*This article was originally published on Working Mother, April of 2020.
Though heartbreaking, it’s no surprise: mothers have been among the hardest hit by the many stressors related to this pandemic.
Perhaps more than any other demographic, moms are bridging societal gaps, mitigating cultural dysfunction, and adding even more to their plates in order to meet their families’ basic needs. In addition to the disproportionate loads we were already carrying pre-pandemic, there is now an expectation that we will be our children’s teachers, serve as our children’s primary (and in many cases, singular) playmates, work from home while caring for and teaching children, and absorb and transmute the stressors of this crisis so that our children might be minimally impacted.
We are absorbing the impact of Covid-19 for millions of people, young and old. As a result, we are minimizing the collective trauma being experienced worldwide.
Mothers are the epitome of essential workers, yet because we are unpaid and our work has always gone unseen and been underappreciated, we don’t even make the list.
“Some of these people work behind the scenes without the general public realizing how essential they are to keeping society functioning,” says Sophia Waterfield in Newsweek’s List of Essential Workers That We Should Thank and Support During the Coronavirus Pandemic.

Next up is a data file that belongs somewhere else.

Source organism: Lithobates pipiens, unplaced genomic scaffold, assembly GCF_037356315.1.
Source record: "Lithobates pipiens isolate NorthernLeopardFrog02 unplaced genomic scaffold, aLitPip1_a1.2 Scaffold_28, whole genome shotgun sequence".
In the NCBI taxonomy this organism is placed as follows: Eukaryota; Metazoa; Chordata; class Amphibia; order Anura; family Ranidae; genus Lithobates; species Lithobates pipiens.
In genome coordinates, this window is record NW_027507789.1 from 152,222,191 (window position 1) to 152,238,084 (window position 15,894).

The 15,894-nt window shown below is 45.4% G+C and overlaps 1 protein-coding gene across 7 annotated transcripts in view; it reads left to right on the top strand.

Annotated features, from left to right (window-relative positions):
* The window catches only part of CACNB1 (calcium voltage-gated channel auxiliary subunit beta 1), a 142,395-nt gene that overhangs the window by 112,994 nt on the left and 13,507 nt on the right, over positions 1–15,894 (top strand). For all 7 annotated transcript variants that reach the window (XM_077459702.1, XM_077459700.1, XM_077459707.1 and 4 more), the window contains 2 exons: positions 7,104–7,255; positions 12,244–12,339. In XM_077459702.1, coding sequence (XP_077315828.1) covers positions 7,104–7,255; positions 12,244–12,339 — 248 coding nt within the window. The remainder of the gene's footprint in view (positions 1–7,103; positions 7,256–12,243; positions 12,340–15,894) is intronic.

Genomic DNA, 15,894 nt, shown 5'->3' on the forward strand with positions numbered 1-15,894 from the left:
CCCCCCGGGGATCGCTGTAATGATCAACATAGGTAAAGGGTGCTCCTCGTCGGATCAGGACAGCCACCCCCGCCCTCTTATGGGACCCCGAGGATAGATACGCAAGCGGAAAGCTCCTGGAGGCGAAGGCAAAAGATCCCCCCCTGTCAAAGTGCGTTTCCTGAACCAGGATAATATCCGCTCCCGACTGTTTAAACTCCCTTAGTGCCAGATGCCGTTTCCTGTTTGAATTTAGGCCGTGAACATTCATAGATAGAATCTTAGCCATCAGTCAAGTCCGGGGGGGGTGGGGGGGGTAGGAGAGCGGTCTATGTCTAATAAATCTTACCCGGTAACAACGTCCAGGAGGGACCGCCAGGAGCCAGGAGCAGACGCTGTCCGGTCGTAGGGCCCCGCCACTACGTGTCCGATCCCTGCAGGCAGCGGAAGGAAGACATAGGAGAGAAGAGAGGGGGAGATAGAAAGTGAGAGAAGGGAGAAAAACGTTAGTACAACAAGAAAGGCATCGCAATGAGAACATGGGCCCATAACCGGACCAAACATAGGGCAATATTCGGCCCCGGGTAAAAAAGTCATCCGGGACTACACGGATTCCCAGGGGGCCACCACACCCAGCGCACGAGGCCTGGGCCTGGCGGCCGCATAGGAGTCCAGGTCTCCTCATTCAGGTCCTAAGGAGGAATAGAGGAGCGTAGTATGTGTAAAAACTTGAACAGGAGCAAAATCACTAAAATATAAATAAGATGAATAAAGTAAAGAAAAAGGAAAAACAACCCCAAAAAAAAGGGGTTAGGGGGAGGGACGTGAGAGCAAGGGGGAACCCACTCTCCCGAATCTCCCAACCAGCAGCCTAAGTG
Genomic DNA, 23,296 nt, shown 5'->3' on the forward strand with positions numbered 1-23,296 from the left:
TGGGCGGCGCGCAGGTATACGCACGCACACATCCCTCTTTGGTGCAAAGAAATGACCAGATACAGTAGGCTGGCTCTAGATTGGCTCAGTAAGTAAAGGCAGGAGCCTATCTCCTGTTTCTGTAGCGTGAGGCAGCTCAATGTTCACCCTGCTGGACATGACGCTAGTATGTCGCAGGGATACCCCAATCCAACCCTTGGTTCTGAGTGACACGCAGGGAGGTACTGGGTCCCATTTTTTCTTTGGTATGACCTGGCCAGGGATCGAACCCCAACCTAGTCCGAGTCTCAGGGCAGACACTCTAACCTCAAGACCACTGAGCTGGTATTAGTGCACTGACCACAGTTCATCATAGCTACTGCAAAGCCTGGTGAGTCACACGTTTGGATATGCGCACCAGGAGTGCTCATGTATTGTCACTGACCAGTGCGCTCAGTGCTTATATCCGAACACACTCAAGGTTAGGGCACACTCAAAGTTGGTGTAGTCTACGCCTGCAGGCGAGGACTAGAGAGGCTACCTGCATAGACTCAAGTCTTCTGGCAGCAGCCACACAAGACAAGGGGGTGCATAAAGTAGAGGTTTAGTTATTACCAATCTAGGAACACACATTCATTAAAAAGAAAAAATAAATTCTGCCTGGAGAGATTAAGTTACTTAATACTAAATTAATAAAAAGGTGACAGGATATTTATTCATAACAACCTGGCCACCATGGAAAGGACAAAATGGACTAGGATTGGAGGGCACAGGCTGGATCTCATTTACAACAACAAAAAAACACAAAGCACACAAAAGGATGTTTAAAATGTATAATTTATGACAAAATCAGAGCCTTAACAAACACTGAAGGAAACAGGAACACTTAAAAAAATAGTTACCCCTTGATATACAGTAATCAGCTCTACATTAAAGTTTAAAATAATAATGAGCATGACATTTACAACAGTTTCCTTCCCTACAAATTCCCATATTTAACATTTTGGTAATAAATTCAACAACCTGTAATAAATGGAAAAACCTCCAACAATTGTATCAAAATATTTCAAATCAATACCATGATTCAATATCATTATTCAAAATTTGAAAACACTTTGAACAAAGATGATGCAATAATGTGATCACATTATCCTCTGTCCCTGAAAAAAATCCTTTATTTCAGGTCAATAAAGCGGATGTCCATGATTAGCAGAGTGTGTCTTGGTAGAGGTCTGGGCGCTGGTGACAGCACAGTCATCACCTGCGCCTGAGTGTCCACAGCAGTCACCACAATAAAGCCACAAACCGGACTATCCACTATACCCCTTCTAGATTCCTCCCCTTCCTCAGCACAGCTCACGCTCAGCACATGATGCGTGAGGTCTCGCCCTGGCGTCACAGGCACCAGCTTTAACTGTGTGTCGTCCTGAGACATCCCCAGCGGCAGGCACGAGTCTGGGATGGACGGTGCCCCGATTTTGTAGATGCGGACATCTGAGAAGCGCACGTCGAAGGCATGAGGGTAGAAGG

If we’re going to list the people who work behind the scenes to keep society functioning, shouldn’t mothers not only be included, but featured?
I’m not faulting Waterfield. Her list is beautiful and important. I’m calling out the culture-wide narrative her exclusion represents. I’m illuminating just how undervalued and misrepresented mothers still are–despite the truth of how much we do for society–within the minds of those who weave society’s stories, and thus, influence our sense of self as mothers.
If call center workers, workers supporting the operation of firearms, and truckstop employees are considered essential, yet mothers aren’t even mentioned…it’s time we weave a new narrative.
My hope is that this moment in history will serve as a great awakening. My dream is that millions of stressed and over-burdened mothers will recognize the ridiculousness in the way society sees us (or doesn’t see us, as it were), feel the truth of mothers’ importance in their bones, and begin to weave truer, more mother-affirming narratives, like this one:
We are not struggling because we are inadequate. We are struggling because we’re mothering within a society that is misrepresenting, misleading, and inadequately supporting us.
Here are a few other realities Covid-19 is illuminating that I believe merit being woven into our post-pandemic norms and narratives:
- It actually takes a village – Now that the support structures we depended on (which, for many mothers, were suboptimal to begin with) have been stripped away, we are feeling the loss of the village even more acutely. The myth of independence is more obvious than ever. We are interdependent creatures and we need social structures that support our basic need to raise children and live our everyday lives together.